The Great British Sunday roast could become a thing of the past as new research reveals Brits are ditching the family favorite in favor of quicker and healthier alternatives. A survey by 1,034 UK adults by appliances etailer, AppliancesDirect, found that just 11% now enjoy the British tradition every week.
- Just 1 in 10 now sit down for a Sunday roast every week
- Brits are put off by the 800 calories per serving
For a health conscious 1 in 5 the 800 calories in a typical roast dinner was enough to put them off, opting to make healthier Sunday meal choices.
Sixty one percent cite not having enough people at home to cook a dinner as one of the reasons for not eating a Sunday roast weekly, while more than half said that it takes too long to make. A typical roast dinner with all the trimmings takes over two hours to cook, even more if you consider the washing up.
The cost of meat was a reason for 39% and 1 in 5 said they were too busy with social commitments to attend the weekly ritual.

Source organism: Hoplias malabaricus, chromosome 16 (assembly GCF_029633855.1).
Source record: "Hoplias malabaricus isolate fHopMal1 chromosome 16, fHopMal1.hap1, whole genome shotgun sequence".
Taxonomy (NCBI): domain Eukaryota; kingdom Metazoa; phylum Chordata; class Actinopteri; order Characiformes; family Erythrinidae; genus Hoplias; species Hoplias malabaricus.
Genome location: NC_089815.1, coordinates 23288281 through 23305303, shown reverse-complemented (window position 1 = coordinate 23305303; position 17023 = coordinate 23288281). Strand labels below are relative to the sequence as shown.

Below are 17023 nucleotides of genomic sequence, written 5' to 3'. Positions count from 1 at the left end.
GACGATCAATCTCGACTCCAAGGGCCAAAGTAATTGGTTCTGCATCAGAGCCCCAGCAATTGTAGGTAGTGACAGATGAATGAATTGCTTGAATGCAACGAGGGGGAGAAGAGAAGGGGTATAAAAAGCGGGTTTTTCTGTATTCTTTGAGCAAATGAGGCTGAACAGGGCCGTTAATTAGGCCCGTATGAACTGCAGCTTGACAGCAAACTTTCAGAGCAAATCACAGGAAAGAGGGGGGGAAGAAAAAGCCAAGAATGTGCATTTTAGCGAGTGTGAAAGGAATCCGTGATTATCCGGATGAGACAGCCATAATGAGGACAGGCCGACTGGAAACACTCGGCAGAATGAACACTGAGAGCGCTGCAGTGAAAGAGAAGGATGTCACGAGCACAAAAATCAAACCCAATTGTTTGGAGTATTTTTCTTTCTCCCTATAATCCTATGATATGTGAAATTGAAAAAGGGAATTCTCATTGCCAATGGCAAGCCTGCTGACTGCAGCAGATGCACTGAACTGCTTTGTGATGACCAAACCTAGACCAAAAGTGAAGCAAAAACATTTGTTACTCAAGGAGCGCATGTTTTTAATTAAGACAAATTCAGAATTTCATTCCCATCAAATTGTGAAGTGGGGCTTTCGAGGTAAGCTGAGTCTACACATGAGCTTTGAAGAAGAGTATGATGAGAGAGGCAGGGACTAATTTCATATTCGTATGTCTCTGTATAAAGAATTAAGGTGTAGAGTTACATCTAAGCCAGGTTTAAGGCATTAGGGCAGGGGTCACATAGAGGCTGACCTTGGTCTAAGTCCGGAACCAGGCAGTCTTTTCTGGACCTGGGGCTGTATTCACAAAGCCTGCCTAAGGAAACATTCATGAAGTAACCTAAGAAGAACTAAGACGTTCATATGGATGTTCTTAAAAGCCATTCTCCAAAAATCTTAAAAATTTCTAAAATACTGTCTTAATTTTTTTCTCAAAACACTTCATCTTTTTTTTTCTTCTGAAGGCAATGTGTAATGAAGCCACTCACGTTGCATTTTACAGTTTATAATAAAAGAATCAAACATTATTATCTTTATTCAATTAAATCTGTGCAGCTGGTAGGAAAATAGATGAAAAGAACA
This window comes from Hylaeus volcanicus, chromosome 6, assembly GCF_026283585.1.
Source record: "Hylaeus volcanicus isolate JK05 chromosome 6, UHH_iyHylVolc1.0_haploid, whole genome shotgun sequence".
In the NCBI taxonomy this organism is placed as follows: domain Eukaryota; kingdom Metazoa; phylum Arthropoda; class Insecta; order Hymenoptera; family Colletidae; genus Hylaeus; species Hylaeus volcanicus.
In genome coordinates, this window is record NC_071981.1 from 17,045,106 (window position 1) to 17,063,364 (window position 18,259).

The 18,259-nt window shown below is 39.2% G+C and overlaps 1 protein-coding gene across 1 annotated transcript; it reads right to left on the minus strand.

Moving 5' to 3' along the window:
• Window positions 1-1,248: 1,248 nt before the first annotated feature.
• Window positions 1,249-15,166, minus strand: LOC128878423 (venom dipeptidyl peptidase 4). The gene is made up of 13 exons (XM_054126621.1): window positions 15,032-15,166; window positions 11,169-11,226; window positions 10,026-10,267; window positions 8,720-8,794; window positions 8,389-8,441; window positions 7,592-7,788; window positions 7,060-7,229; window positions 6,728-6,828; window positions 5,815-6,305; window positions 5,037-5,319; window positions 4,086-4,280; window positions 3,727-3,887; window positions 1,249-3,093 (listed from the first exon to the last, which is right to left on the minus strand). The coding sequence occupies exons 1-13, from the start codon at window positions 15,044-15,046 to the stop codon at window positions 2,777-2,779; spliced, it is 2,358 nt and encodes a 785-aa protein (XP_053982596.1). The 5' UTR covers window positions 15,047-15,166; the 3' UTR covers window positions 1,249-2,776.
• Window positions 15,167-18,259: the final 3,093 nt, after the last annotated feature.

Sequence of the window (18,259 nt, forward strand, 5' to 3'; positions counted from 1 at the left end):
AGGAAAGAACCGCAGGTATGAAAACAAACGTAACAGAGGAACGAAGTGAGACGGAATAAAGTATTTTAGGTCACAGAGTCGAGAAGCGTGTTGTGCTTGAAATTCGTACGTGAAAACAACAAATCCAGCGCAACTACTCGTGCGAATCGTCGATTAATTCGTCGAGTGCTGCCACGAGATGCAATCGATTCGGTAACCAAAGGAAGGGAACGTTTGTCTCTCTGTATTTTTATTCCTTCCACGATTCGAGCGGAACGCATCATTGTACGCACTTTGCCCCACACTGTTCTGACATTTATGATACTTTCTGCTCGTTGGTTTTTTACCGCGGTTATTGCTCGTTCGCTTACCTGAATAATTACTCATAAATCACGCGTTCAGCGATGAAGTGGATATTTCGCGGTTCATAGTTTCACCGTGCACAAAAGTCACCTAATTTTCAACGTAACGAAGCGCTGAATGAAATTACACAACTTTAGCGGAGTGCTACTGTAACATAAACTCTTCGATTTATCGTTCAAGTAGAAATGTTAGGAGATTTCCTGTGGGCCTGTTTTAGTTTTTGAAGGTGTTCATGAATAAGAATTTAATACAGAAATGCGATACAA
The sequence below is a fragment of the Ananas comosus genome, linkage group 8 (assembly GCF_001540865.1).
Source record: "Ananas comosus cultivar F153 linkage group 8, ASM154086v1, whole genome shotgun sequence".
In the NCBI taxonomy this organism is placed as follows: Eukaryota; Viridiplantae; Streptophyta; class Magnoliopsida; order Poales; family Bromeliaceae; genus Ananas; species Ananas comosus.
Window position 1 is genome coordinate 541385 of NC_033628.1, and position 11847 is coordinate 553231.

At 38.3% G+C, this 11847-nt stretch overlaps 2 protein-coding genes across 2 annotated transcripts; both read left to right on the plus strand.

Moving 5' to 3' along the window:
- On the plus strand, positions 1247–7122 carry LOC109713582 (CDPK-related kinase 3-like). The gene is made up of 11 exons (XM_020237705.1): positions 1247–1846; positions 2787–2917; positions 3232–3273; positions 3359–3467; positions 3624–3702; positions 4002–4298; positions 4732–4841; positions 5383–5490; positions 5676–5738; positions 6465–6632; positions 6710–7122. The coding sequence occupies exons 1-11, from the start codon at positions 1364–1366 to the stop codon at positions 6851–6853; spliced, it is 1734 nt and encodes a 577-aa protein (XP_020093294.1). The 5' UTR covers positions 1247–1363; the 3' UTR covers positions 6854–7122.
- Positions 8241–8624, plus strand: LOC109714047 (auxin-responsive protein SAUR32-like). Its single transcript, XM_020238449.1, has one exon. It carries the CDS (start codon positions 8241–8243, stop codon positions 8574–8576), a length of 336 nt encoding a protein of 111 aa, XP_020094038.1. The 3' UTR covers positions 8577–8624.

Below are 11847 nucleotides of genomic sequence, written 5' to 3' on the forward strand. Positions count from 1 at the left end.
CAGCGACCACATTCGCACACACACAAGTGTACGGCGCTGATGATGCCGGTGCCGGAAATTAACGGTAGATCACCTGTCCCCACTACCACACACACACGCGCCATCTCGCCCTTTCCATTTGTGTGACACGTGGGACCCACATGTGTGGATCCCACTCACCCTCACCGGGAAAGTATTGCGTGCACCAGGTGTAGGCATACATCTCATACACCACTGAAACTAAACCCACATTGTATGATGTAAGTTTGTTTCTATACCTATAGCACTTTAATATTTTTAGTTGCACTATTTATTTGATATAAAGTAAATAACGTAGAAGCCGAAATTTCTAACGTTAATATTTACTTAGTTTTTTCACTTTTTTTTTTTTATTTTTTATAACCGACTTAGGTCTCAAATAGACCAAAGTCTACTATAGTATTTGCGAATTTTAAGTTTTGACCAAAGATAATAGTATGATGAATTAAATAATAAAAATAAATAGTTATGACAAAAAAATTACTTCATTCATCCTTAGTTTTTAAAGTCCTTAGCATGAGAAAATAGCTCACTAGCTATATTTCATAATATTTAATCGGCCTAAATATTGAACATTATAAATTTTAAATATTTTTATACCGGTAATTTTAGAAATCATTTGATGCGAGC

Mark Kelly, marketing manager at AppliancesDirect comments: “Given the busy lives we now all lead and the number of children living away from home or at university it’s not surprising that less families are taking part in this much-loved tradition. However, appliances like pressure cookers and halogen ovens can help speed up the process. Sitting round the table with family or friends no matter what you’re eating is really important, as it gives people the chance to catch up after a busy week and spend quality time together.
“The data shows the way in which Brits are enjoying the tradition is changing with the times, but I believe that the Sunday roast will remain a favourite meal among Brits for many years to come. It’s just becoming an occasional treat rather than a weekly staple.”
The Sunday roast capital is Birmingham, who’s residents enjoy a roast dinner four times a month, compared to the people of Glasgow where the average consumption is just twice a month.